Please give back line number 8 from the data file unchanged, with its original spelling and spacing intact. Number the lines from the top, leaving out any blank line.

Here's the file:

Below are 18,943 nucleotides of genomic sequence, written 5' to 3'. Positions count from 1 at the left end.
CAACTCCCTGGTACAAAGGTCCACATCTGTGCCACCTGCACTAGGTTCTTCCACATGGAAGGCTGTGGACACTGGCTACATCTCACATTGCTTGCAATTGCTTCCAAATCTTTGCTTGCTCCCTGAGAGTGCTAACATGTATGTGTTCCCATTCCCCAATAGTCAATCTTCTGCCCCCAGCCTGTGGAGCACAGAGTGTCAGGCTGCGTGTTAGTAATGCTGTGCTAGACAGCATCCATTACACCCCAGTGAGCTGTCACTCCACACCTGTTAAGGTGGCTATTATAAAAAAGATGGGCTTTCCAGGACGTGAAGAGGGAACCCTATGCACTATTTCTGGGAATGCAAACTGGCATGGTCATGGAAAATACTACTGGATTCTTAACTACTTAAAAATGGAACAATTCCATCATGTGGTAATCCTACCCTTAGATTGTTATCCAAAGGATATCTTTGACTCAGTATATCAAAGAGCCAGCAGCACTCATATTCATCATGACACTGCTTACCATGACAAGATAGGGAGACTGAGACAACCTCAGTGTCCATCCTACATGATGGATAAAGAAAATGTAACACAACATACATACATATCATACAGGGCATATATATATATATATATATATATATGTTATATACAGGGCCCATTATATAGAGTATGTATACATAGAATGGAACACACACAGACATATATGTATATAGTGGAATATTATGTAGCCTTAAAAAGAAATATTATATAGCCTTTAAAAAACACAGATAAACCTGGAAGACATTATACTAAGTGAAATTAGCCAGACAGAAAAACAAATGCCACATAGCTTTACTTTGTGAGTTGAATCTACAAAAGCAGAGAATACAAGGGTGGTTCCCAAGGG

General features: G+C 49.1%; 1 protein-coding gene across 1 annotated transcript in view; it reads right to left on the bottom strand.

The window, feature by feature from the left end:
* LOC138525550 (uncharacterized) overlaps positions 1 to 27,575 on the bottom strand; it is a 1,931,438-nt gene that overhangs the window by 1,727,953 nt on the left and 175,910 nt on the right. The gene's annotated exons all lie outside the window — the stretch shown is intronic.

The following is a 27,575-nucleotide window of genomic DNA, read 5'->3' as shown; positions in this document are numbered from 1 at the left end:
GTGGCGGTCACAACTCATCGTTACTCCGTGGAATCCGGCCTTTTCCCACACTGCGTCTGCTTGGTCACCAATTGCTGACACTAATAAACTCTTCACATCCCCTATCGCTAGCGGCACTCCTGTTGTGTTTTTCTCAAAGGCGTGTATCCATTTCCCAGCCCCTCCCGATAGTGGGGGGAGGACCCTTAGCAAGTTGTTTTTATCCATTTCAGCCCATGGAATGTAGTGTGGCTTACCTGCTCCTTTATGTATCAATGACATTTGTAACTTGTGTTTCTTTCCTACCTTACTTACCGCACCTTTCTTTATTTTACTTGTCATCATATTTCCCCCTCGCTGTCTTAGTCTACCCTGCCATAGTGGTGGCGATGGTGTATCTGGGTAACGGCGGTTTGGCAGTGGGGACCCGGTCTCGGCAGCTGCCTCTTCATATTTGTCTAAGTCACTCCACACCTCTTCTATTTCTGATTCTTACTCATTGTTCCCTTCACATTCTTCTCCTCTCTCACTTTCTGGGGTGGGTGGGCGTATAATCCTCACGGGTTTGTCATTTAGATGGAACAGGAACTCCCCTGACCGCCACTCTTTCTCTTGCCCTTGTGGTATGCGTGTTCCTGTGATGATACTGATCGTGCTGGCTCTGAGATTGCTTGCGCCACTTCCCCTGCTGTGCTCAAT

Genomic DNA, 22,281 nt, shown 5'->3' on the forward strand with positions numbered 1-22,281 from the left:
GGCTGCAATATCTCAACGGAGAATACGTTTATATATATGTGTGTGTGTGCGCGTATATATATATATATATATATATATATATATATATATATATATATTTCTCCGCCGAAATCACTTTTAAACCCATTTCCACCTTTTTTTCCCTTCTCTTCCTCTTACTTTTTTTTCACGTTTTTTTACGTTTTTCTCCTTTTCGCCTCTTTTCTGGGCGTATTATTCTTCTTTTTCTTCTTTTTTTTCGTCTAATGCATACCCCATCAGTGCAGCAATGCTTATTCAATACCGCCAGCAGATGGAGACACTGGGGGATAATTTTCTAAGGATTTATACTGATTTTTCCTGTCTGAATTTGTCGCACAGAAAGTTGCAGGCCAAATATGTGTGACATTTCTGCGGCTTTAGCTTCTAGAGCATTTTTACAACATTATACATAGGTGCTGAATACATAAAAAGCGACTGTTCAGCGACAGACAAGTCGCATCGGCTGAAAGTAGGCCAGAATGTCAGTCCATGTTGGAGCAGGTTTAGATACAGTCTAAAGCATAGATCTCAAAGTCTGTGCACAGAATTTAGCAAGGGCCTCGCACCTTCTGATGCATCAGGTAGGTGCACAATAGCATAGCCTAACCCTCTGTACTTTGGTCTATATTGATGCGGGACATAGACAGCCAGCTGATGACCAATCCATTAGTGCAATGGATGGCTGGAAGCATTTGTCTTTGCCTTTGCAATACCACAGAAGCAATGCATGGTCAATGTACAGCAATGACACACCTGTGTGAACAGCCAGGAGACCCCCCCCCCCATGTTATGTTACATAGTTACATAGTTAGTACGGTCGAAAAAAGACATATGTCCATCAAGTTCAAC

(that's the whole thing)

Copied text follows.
Genomic DNA, 22,281 nt, shown 5'->3' on the forward strand with positions numbered 1-22,281 from the left: